Idiocy on Parade

Posted: July 5, 2015 in Culture, Ethics, Idle Nonsense, Politics, Tacky, Taste
Tags: , ,

If I were to get twisted and strained over every example of idiocy on parade, I’d be permanently distorted. Still, a few issues have crossed my path that might be worth bringing forward.

Fealty to the Flag

An Illinois teacher disrespected the American flag during a classroom lesson on free speech. Context provided in this article is pretty slim, but it would seem to me that a lesson on free speech might be precisely the opportunity to demonstrate that tolerance of discomfiting counter-opinion is preferable to the alternative: squelching it. Yet in response to complaints, the local school board voted unanimously to fire the teacher of the offending lesson. The ACLU ought to have a field day with this one, though I must admit there can be no convincing others that desecrating the flag is protected free speech. Some remember a few years ago going round and round on this issue with a proposed Constitutional amendment. Patriots stupidly insist on carving out an exception to free speech protections when it comes to the American flag, which shows quite clearly that they are immune to the concept behind the 1st Amendment, which says this:

Congress shall make no law respecting an establishment of religion, or prohibiting the free exercise thereof; or abridging the freedom of speech, or of the press; or the right of the people peaceably to assemble, and to petition the government for a redress of grievances. [emphasis added]

Naturally, interpretations of the Bill of Rights vary widely, but it doesn’t take a Constitutional scholar to parse the absolute character of these rights. Rights are trampled all the time, of course, as the fired Illinois teacher just found out.

Fealty to the Wrong Flag

The Confederate battle flag has come back into the national spotlight following racially inspired events in Charleston, SC. (Was it ever merely a quaint, anachronistic, cultural artifact of the American South?) CNN has a useful article separating fact from fiction, yet some Southerners steadfastly defend the flag. As a private issue of astonishingly poor taste, idiocy, and free speech, individuals should be allowed to say what they want and fly their flags at will, but as a public issue for states and/or institutions that still fly the flag or emblazon it on websites, letterhead, etc., it’s undoubtedly better to give up this symbol and move on.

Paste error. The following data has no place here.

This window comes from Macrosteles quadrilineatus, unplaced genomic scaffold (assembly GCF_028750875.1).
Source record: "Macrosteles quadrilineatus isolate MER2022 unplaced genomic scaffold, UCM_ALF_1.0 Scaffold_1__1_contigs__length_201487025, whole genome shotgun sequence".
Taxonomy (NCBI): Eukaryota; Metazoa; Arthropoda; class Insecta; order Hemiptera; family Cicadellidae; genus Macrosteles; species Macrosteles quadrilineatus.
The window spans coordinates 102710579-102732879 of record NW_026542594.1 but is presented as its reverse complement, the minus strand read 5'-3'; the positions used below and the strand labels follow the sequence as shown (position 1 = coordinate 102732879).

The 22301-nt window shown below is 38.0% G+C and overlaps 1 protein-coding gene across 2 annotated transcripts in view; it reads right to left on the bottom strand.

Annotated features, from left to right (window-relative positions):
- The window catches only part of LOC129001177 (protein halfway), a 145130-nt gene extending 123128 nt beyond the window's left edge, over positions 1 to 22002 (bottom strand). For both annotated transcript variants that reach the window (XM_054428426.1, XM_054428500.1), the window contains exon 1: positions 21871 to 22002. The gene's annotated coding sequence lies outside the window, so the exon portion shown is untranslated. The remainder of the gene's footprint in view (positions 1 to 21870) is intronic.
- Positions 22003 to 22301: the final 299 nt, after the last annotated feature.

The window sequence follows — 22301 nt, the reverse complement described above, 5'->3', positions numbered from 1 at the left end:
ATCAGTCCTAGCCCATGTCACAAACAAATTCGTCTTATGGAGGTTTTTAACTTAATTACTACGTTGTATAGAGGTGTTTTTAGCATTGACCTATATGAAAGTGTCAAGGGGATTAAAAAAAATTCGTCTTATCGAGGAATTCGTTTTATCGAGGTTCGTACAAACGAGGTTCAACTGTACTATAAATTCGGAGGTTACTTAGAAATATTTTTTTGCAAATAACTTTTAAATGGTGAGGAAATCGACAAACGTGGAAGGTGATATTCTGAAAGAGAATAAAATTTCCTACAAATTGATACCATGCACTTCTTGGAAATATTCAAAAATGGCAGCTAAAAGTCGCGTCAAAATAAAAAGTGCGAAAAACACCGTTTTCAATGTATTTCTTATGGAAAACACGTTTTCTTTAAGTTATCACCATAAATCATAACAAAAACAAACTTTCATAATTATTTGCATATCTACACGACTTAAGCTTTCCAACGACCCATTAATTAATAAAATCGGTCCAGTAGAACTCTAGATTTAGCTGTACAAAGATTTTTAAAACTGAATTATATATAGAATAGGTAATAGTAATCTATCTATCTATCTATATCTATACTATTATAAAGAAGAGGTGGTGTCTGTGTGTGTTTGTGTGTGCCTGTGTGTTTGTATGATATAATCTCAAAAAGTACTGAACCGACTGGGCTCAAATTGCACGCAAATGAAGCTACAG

Compliance with Authority

Stanley Milgram’s study on unquestioning obedience to authority ought to be familiar to people in the Information Age. Indeed, knowledge of the experimental design might make it difficult to repeat the experiment faithfully, since participants are prone to recognize quickly that they are the experimental subjects, not the person on the other side of the wall with (fake) electrodes attached. But when the design is not so recognizable, the willingness of regular folk to forfeit moral and ethical agency, substituting instead the dictates of authority, however arbitrary, is still surprisingly potent. A recent movie called Compliance, inspired by actual events, dramatizes one such scenario where unwitting employees followed instructions of an unverified phone caller pretending to be the police well past the point of reasonable cooperation. A tag at the end of the movie informs viewers that such incidents have occurred more than 70 times.